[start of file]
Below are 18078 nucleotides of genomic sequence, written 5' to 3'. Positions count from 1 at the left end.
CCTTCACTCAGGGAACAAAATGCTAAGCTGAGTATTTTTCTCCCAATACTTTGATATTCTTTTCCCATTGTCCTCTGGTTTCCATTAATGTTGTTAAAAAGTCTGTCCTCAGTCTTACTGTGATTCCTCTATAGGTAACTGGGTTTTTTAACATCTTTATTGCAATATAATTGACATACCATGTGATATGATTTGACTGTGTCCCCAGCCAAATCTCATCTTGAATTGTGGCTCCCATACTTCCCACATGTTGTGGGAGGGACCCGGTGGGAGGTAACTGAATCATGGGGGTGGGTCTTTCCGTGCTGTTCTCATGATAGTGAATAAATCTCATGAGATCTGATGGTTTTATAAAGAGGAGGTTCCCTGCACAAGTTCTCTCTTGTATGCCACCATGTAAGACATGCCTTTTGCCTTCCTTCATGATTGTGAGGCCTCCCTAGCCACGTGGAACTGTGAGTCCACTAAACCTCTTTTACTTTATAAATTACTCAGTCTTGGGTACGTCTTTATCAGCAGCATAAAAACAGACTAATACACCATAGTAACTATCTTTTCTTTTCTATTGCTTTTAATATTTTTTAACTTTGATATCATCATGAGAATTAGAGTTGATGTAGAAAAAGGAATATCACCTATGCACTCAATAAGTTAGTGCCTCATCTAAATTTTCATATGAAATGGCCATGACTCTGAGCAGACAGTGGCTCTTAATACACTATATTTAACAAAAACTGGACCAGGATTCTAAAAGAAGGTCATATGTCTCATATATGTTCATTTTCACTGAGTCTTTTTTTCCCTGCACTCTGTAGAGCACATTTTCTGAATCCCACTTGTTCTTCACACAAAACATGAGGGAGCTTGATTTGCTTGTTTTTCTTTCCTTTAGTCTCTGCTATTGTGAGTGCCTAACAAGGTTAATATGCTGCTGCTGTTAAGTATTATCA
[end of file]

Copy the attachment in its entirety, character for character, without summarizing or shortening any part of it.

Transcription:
Below are 18078 nucleotides of genomic sequence, written 5' to 3'. Positions count from 1 at the left end.
CCTTCACTCAGGGAACAAAATGCTAAGCTGAGTATTTTTCTCCCAATACTTTGATATTCTTTTCCCATTGTCCTCTGGTTTCCATTAATGTTGTTAAAAAGTCTGTCCTCAGTCTTACTGTGATTCCTCTATAGGTAACTGGGTTTTTTAACATCTTTATTGCAATATAATTGACATACCATGTGATATGATTTGACTGTGTCCCCAGCCAAATCTCATCTTGAATTGTGGCTCCCATACTTCCCACATGTTGTGGGAGGGACCCGGTGGGAGGTAACTGAATCATGGGGGTGGGTCTTTCCGTGCTGTTCTCATGATAGTGAATAAATCTCATGAGATCTGATGGTTTTATAAAGAGGAGGTTCCCTGCACAAGTTCTCTCTTGTATGCCACCATGTAAGACATGCCTTTTGCCTTCCTTCATGATTGTGAGGCCTCCCTAGCCACGTGGAACTGTGAGTCCACTAAACCTCTTTTACTTTATAAATTACTCAGTCTTGGGTACGTCTTTATCAGCAGCATAAAAACAGACTAATACACCATAGTAACTATCTTTTCTTTTCTATTGCTTTTAATATTTTTTAACTTTGATATCATCATGAGAATTAGAGTTGATGTAGAAAAAGGAATATCACCTATGCACTCAATAAGTTAGTGCCTCATCTAAATTTTCATATGAAATGGCCATGACTCTGAGCAGACAGTGGCTCTTAATACACTATATTTAACAAAAACTGGACCAGGATTCTAAAAGAAGGTCATATGTCTCATATATGTTCATTTTCACTGAGTCTTTTTTTCCCTGCACTCTGTAGAGCACATTTTCTGAATCCCACTTGTTCTTCACACAAAACATGAGGGAGCTTGATTTGCTTGTTTTTCTTTCCTTTAGTCTCTGCTATTGTGAGTGCCTAACAAGGTTAATATGCTGCTGCTGTTAAGTATTATCA